Instead of punishing students, these schools teach them valuable lifelong skills

June 28, 2017 11:12 am Last Updated: June 28, 2017 11:12 am

An elementary school in Baltimore is finding that meditation, instead of punishment, is showing great results. And it’s not just Baltimore. It’s happening in many schools across the U.S. as part of the regular school curriculum. Robert Cole Elementary School principal in Baltimore, Carlita Smith, says meditation works very well. “It redirects the kids’ energy inward and allows them to learn,” she said.  And so the page turns to the latest phenomenon in educational trends that help our kids be better, happier learners.

Baltimore schools, like many others, have learned that breathing and stretching at least twice a day along with other meditation techniques is having a huge impact on their students, teachers, and schools as a whole. If students fight or misbehave at these schools, they are sent to the “Mindful me” room.

“Mindfulness is a particular way of paying attention. It is the mental faculty of purposefully bringing awareness to one’s experience. Mindfulness can be applied to sensory experience, thoughts, and emotions by using sustained attention and noticing our experience without reacting.”  – Mindful Schools

We talked with a Licensed Clinical School Social Worker (LCSW) Mary Theresa Schmitz to get a better understanding of how meditation and mindfulness is being used in schools. Schmitz works with schools in the Elk River School District, Minnesota, and teaches schools how to use mindfulness as a stress reduction tool. Prior that she worked as a school social worker for 20 years where she started to notice major changes in students that practiced mindfulness.

Schmitz integrated mindfulness into her practice in both small group and full classroom settings. She now teaches and trains other educators in her school district how to use and implement mindfulness with students, as well as the scientific explanations behind its intended potential benefits for students and teachers.

Q&A with Mary Theresa Schmitz

UnWind: Is this a trend in the American education system?

Schmitz: Mindfulness through meditation techniques is not new. It predates religion! And that statement alone should help one see that it’s definitely NOT just in America. The trend is how it is being used in schools.  In fact, America has only recently begun to integrate these means into medical culture via integrative and holistic medicine. We’ve added a tool that gives students a better chance to learn, cope, and remove stress barriers.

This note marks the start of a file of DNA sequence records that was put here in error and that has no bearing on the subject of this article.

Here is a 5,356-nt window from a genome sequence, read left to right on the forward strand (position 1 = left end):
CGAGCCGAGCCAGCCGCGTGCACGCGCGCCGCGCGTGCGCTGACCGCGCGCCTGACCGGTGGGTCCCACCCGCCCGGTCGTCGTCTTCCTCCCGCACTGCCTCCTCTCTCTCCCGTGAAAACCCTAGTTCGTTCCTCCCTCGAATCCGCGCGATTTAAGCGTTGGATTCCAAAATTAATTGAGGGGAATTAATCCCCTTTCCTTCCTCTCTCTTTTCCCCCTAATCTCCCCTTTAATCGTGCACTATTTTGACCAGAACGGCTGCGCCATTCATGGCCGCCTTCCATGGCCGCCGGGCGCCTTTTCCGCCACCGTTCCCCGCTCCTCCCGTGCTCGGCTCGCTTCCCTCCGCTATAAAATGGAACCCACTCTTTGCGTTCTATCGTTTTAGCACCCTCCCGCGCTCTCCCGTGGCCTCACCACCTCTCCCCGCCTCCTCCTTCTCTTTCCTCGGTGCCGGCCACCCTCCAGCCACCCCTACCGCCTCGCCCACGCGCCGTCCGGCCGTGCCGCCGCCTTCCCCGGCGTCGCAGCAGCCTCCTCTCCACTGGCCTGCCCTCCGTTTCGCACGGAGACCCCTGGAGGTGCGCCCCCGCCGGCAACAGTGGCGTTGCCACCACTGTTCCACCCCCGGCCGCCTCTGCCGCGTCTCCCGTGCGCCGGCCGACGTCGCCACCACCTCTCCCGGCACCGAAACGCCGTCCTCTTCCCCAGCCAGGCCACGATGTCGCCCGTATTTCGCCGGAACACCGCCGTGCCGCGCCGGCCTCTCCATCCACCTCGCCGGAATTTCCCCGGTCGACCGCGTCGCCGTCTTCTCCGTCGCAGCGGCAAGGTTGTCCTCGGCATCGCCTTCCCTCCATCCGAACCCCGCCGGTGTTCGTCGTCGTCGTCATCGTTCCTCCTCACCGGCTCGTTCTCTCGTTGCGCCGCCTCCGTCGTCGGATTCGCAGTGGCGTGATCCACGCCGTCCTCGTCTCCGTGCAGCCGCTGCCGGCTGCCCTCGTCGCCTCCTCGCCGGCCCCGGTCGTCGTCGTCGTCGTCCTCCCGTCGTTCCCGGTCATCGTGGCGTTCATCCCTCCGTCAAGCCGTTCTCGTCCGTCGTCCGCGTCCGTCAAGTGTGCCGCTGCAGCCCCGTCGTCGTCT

*The U.K. Parliament values the teaching and using of Mindfulness in every facet of life, not just in schools. The U.K.’s Mindfulness Initiative supports Mindfulness in their Health, Education, Workplace, and Criminal Justice systems.*

Mary T. Schmitz, MSW, LICSW  

UnWind: What is the biggest reason for educators, administrators, etc… to resist meditation in the schools?

Schmitz: Fear!  Fear of lawsuits, fear of change, fear of something different, and fear of resistance itself!  And, in my work, it’s typically from a lack of understanding and information or misinformation. Most resistance I’ve encountered, whether it’s from administrators, educators, or parents, has been rooted in two areas: religion and culture.

But parents and staff alike need to know that there is much about Mindfulness practices that we as educators would not teach in a public school setting. It’s not only against the law, it’s unethical and we just wouldn’t do it. Just as, I wouldn’t teach a student to pray!

If one Googles, “Yoga Calm,” which is a secular, yoga-based movement curriculum [that] addresses the movement, the breath, and social-emotional learning to be integrated into the daily curriculum in school and mental health settings, I know that can be taught in a public institution. It’s safe.

It’s about teaching students and staff life-long skills, affording ALL students 100% access to tools to help regulate emotions, manage behavior and support reflective rather than reactive choices….all hopefully leading to increased focus, learning, and improved relationships.

Teachers all around the world face many of the same challenges; students who are hungry, overloaded with activities and/or technology and media, pressures to succeed academically, or trauma (dynamics at home, peer pressure, bullying, etc…).

UnWind: What does the research say about meditation and kids?

Schmitz: Well, as an educator and mental health provider, and what we know about the brain, kids can’t learn if they are in a traumatic response. They can’t learn if they are steeped in an anxiety response or depressive cycle. The best curriculum and best-taught class by the best teacher fall on deaf ears.  Most of the research in this field has been on adults, given how new the practice is in a school setting.

I gathered data on the students I served. We practiced mindfulness daily. With our most emotionally and behaviorally unregulated students with special needs, we began each day on the mat: breathing, meditating, doing a yoga-based movement. It mattered.

Mindful Schools, one of the nation’s leading training institutes for mindfulness in schools, collects two types of survey data every year. They implement an Annual Graduate Survey to learn what impact our graduates are having when they return to their school districts, how the courses have affected them as educators, and how we can improve. They also conduct pre and post surveys for every course to test for validating significant improvements using specific methods of evaluating.